Angry reaction to UK immigration's visa 'security bonds'

India and Nigeria have reacted angrily to the announcement by the UK's Home Secretary Theresa May that the UK intends to introduce 'security bonds' for some visitors in an attempt to ensure visa holders leave the UK when their visas expire. Nigeria has said that the move is likely to prevent a bilateral trade deal between the UK and the African country. India has warned that there may be implications for trade.

The British High Commissioner in Nigeria, Andrew Pocock, was summoned to a meeting with the Foreign Affairs Minister Olugbenga A Ashiru in the capital Abuja on Tuesday 25th June 2013. Mr Ashiru made clear the 'strong displeasure of the government and people of Nigeria'. Mr Ashiru said that the policy was discriminatory and said that it would 'definitely negate' the proposed bilateral trade agreement between the two countries that is currently planned for 2014.

Security bond is 'targeted at the non-white Commonwealth'

Nnenna Elendu-Ukeje, a Nigerian MP who chairs a parliamentary foreign affairs committee, said that the scheme was discriminatory and clearly 'targeted at the non-white Commonwealth'.

The Indian government was also greatly concerned about the proposals. The Indian trade minister Anand Sharma was on a visit to the UK between 23rd and 25th June 2013 and submitted a formal request for information about the security bonds to the UK Business Secretary, Vince Cable, about the proposal.

The Indian Trade Ministry has issued a statement saying that Dr Cable had 'informed the Indian Minister that he had discussed the visa matter with the British home Secretary who assured that the proposal was mooted for a pilot but hasn't been considered by the British Government'.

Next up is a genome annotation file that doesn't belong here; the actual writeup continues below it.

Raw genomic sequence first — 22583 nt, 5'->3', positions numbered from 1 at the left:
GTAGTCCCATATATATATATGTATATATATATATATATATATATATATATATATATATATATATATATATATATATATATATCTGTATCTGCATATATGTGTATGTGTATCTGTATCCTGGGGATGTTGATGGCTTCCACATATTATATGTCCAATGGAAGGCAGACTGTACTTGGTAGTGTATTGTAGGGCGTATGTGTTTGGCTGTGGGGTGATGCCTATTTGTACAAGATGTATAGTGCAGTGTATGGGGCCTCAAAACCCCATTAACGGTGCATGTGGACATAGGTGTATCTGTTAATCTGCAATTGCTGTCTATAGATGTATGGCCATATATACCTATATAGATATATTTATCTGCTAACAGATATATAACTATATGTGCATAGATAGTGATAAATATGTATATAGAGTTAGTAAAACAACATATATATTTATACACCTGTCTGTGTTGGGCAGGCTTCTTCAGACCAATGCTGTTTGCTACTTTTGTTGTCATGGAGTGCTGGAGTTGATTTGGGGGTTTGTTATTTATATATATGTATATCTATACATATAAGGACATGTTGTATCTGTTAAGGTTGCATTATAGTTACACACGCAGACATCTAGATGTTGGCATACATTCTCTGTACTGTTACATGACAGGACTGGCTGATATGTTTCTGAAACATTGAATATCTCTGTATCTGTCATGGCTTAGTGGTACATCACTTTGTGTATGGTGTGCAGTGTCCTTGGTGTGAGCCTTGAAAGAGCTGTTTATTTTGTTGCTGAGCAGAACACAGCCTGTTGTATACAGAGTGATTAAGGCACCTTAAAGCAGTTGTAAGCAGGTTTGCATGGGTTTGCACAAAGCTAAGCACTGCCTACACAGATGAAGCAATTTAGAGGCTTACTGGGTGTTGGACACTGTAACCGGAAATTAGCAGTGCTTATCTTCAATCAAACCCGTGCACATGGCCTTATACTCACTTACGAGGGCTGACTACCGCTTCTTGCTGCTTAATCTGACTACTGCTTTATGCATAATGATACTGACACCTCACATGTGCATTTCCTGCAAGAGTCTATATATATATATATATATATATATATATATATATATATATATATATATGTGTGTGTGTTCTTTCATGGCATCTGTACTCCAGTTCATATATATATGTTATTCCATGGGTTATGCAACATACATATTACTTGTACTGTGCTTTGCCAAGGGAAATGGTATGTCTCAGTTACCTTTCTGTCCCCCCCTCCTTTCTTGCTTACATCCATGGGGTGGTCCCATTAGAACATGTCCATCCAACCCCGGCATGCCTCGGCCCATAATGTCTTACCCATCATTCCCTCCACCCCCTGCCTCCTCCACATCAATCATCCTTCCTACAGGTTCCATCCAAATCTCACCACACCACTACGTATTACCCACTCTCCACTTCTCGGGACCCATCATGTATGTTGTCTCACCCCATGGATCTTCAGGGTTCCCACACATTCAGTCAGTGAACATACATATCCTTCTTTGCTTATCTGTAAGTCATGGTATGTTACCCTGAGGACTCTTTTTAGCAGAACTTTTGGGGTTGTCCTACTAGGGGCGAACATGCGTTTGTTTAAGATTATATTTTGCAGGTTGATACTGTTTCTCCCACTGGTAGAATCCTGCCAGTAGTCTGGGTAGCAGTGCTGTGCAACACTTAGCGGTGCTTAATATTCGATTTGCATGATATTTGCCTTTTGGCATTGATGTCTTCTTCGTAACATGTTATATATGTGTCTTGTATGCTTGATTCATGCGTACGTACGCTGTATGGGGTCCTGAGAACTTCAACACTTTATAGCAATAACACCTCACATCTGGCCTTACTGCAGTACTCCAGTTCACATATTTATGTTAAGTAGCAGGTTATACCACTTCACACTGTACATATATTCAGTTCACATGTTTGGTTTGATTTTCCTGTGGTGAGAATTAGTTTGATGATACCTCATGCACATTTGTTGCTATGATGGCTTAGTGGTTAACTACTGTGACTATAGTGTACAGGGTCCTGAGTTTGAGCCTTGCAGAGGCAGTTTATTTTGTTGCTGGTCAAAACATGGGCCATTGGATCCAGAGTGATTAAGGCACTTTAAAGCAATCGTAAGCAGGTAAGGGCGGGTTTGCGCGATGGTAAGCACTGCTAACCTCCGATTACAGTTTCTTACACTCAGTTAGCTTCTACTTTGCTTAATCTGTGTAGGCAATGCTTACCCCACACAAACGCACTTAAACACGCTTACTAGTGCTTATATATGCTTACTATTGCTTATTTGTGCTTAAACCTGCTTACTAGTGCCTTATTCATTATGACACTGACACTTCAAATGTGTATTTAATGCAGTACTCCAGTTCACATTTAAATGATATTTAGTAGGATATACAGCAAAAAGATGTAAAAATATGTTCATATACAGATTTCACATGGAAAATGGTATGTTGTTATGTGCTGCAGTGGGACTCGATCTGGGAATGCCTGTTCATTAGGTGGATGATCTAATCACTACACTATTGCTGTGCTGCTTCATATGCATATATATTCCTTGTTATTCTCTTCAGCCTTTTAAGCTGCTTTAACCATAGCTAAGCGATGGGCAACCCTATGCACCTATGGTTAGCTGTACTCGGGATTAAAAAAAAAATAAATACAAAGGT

Bond will have consequences for UK trade with Nigeria and India

But Mr Sharma has asked for further clarification from the UK government. Like Mr Ashiru in Nigeria, Mr Sharma made it clear that the proposal might have consequences for trade between his country and the UK.

The British press announced on Sunday 23rd June that Mrs May was planning to introduce the security bonds for visitors from six countries which are considered to be 'high risk' by the British government. The six are India, Pakistan, Bangladesh, Sri Lanka, Nigeria and Ghana.

Under the proposal, some visitors from those countries would be required to pay a £3,000 security bond when they receive their visas. The money would be refunded when the visa holder left the country and would be forfeit if he or she overstayed.

The bonds would not be paid by all visitors from those countries but only from those considered to be likely to overstay their visas. Mrs May said that she intends to start a pilot scheme in November. If it were to be successful, she would extend the scheme to cover student visas and work visas.

Bond is '180 degrees opposite' to Cameron's claim of special relationship with India

Vindi Banga, the Chairman of the UK Advisory Group of the Federation of Indian Chambers of Commerce and Industry, said that the introduction of the security bond would be '180 degrees opposite to Prime Minister David Cameron's emphasis on a special relationship with India'. He said it would 'adversely impact students, tourists, and business alike'.

Meanwhile, it has emerged that the UK's deputy Prime Minister Nick Clegg has asked for a rethink on the policy. Mr Clegg is the leader of the smaller party in the UK's Coalition government, the Liberal Democrats. It was actually Mr Clegg who first raised the idea of a security bond in a speech in March. It is understood that Mr Clegg would like the bond to be £1,000 rather than £3,000.

Level of bond not yet decided

A Home Office spokesman told UK newspaper The Guardian that the level of the bond has yet to be confirmed. He added that the bond would not apply to all visitors but only to those considered to be high risk.

The chairman of the House of Commons' Home Affairs Committee Keith Vaz MP, who came to the UK as a child himself, said that 'the plans could potentially alienate already settled communities in the UK'.

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